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Posted on: May 26 2015

image from eatrightchicago.org

image from eatrightchicago.org

The basics of weight loss will never change – energy out needs to exceed energy in. We need to eat a healthy wholefood diet that excludes sugar and maintains healthy levels of good fats and lean proteins. If your diet is at least half full of vegetables, then you’re on the right track.

 Most weight loss programs today such as the Paleo diet and low carb diets promote very low carbohydrate intake. This can help with weight loss, however ruling carbs out altogether can put you at risk of missing out on the crucial nutrients such as fibre, magnesium, zinc and B vitamins. These nutrients themselves are essential to healthy weight management, so be sure to include some healthy unprocessed carbohydrates in your diet for the long term.

If these basics of weight loss are not bringing you reasonable and timely results, it is worth considering other factors that prevent the body from losing fat.

One of the key drivers of weight gain is stress. Not just because stress can led to poor food choices, eating take away meals and chomping on chocolate and sugary caffeinated drinks, but because it has the capacity to disrupt the hormones insulin and oestrone.

Insulin is raised when the stress hormone cortisol is high. The body is built to survive stressful periods of time by storing fat. Think of hunter gather times… if you’re being chased by a lion, there’s no time to shop and cook, so the body makes sure it stores as much energy as possible (as fat) so it can survive the coming days or weeks that food may not be available. Great in tribal times, not so much in 2015.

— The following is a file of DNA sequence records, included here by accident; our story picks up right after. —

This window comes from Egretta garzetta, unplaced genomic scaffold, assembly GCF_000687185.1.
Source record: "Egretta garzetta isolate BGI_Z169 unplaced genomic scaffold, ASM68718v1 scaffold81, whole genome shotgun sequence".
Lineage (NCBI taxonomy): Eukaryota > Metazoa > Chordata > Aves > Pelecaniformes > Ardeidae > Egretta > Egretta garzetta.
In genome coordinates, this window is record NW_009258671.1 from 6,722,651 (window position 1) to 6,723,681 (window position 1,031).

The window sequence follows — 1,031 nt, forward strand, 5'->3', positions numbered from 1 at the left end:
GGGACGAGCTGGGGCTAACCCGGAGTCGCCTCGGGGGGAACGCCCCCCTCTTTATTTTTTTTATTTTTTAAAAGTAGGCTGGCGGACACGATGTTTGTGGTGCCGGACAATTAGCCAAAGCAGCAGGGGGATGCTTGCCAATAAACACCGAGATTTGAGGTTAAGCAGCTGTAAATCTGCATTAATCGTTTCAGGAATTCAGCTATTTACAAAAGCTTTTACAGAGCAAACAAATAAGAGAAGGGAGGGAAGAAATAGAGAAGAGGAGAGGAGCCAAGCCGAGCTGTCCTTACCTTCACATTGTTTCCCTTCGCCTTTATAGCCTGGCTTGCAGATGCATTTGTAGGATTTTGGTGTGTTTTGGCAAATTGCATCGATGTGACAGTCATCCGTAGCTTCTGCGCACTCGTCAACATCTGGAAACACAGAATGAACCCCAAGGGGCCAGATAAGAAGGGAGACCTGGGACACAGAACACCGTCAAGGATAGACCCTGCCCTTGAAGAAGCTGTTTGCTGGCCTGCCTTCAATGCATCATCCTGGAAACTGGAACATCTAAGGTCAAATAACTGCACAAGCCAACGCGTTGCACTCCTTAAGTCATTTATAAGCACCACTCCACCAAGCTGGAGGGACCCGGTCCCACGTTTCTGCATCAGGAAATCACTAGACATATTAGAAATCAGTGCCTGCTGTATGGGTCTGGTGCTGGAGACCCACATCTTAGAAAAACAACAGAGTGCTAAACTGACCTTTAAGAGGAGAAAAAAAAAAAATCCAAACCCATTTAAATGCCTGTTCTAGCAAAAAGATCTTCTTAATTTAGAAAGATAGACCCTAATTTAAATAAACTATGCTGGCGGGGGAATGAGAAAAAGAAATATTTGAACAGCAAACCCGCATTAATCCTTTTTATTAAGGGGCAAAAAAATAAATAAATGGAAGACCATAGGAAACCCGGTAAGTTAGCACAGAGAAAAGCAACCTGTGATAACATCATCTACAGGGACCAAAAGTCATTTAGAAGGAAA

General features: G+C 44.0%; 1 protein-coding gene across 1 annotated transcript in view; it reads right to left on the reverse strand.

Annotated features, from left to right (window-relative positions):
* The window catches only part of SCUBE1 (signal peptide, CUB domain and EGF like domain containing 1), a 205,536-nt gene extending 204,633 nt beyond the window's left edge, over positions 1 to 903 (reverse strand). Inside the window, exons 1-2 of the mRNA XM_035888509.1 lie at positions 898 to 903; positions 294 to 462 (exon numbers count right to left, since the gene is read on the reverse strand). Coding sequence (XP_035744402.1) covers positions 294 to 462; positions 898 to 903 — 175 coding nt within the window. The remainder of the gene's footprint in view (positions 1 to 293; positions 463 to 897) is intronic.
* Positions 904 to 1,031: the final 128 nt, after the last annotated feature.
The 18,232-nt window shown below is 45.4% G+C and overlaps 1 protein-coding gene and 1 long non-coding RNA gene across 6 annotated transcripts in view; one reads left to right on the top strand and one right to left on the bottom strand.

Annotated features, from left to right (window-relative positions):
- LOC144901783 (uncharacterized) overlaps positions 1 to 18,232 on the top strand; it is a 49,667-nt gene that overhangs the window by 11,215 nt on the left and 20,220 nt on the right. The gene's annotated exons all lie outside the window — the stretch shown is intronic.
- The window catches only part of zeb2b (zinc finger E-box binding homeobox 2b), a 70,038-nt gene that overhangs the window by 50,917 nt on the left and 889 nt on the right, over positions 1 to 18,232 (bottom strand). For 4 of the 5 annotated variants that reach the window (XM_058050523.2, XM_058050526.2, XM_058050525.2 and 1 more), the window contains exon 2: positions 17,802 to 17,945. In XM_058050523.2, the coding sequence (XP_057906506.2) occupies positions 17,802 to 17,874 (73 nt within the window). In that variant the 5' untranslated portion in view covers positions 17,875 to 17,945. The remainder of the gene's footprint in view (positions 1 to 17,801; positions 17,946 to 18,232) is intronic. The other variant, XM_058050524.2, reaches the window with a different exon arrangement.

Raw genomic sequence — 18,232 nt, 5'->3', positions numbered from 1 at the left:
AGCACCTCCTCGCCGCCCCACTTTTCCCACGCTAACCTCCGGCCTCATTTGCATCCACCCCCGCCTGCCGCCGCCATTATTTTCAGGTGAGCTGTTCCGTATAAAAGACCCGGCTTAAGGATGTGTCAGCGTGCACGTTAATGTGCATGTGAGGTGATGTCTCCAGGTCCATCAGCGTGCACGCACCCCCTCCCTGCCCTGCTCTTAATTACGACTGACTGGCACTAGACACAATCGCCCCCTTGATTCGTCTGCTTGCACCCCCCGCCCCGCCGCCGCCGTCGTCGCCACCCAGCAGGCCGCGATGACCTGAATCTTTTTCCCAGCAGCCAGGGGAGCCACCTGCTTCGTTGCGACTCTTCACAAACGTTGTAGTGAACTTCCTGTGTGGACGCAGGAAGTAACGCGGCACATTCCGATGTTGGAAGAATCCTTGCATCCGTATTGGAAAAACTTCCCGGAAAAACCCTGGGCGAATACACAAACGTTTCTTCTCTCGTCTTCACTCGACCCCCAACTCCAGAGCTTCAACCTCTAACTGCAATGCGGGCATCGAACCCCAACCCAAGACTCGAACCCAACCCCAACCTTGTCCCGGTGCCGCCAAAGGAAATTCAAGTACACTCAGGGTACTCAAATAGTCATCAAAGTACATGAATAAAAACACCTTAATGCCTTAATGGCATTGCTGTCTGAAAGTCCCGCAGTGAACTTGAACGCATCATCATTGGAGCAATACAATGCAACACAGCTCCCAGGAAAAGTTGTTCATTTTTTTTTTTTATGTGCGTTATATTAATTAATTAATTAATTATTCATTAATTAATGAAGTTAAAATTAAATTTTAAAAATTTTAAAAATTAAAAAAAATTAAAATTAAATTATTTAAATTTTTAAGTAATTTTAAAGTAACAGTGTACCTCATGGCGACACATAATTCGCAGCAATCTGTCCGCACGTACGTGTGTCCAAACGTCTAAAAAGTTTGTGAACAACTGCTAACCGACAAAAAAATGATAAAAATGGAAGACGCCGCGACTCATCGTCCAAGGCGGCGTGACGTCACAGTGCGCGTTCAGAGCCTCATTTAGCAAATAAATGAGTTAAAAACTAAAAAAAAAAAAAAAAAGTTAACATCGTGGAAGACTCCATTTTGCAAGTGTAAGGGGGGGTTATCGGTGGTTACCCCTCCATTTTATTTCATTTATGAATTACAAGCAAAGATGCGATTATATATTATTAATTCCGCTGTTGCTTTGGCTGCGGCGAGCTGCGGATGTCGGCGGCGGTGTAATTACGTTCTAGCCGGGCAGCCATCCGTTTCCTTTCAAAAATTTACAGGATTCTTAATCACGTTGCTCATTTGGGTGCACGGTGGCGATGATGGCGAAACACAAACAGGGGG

So if you think stress may be stopping you lose weight, you might want to investigate your hormone balance with your naturopath, and start managing your stress better!

 

  • Meditate daily
  • Choose to accept your emotions and thoughts that come up in response to what is happening in your life – then you can choose your response without activating the stress response (read more about this under ACT)
  • Get 7-9 hours sleep each night
  • Exercise 5 times/week for at least  40 minutes, including 3 decent weight bearing sessions
  • Eat unprocessed wholefoods in small portions throughout the day to maintain glucose delivery to the brain and even out your energy levels and mood.
  • Include small portions of wholegrain carbohydrates: brown rice, basmati or wild rice, oats and bran as found in untoasted muesli and porridge, and wholegrain breads.
  • Plenty of fresh vegetables, especially leafy greens.
  • Quality protein: lean red meat, chicken, fish, eggs, soybean products, nuts & seeds, legumes.
  • Reduce stimulants (alcohol, caffeine, sugar, refined carbohydrate foods such as white bread and pasta, biscuits, lollies, chocolate, non prescription drugs)
  • Drink at least 2 litres of water each day: add fresh mint, lemon or lime.

Meal Ideas

  • Sandwiches with tuna or salmon, quality lean red meat or chicken, avocado, protein spread (ABC spread), cottage cheese, hommus dip
  • Protein smoothies with protein powder or at least an egg, milk (dairy/soy/rice/almond), half a banana, berries
  • Nuts & seed mix (Raw is best. Avoid roasted, salted nuts & peanuts)
  • Hommus dip, dahl, cottage cheese or a good quality nut spread on vegie sticks or rye crackers
  • “Meat and 3 Veg” (lean meat)
  • Yoghurt snacks (natural with no sugar added is best – add your own nuts or fruit)

 

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Jane Collopy | Melinda HidleBaugh

Jane has written a book for anyone going through medical treatment for cancer. It outlines which natural therapies are helpful in reducing the side effects of surgery, chemotherapy, radiation therapy and hormone therapy.

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